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#OscarsSoWhite, But Here's How To Break Hollywood's Rules
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#OscarsSoWhite, But Here's How To Break Hollywood's Rules

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#OscarsSoWhite, But Here's How To Break Hollywood's Rules

#OscarsSoWhite, But Here's How To Break Hollywood's Rules
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  • <iframe src="https://www.npr.org/player/embed/467975918/468120017" width="100%" height="290" frameborder="0" scrolling="no" title="NPR embedded audio player">
Issues of diversity cloud the annual celebration of the Oscars this year. (Or is it the Emilios?) i

Issues of diversity cloud the annual celebration of the Oscars this year. (Or is it the Emilios?) Scott Olson/Getty Images hide caption

toggle caption Scott Olson/Getty Images
Issues of diversity cloud the annual celebration of the Oscars this year. (Or is it the Emilios?)

Issues of diversity cloud the annual celebration of the Oscars this year. (Or is it the Emilios?)

Scott Olson/Getty Images

On Sunday night, the 88th annual Academy Awards will once again gather together the movie industry in a lavish ceremony to acknowledge the year's most celebrated performances and films. For some, though, the Oscars represent just another instance of the cool kids gussied up for prom night, trying to ignore The Others gathered by the punch bowl.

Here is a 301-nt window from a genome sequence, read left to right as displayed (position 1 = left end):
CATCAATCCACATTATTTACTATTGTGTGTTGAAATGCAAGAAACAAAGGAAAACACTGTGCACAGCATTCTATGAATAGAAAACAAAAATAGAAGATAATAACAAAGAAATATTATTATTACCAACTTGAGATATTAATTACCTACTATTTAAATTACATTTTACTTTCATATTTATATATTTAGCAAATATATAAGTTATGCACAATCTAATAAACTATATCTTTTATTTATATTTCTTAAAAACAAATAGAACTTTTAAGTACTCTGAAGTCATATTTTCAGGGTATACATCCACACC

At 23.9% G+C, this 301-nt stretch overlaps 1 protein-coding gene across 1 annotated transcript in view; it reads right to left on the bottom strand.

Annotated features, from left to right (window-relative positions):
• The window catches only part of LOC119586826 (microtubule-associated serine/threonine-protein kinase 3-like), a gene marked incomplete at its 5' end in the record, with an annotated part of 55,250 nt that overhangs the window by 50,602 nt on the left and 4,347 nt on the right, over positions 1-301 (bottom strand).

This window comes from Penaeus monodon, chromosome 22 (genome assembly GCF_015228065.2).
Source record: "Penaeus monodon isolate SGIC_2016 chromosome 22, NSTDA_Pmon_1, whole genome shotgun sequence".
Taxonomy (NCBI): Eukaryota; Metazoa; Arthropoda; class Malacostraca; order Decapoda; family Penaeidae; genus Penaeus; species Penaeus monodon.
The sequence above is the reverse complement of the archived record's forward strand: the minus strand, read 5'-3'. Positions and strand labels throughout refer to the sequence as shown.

This and last year's Oscars brought a chorus of indignation about the lack of diversity in the nominations for the four acting categories: In two years combined, the 40 nominated performances featured not one person of color. It's become the story of the Oscars this year, perhaps even more than the nominated movies and performances themselves.

So at Alt.Latino, we decided not to pile on, but to instead recommend a diverse list of actors and filmmakers who've flourished in spite of Hollywood's troubles. We asked our pal and favorite movie-going partner Bob Mondello, NPR's film critic for All Things Considered, to join this week's show and offer his own knowledge and perspectives. Listen in and let us know what you think.

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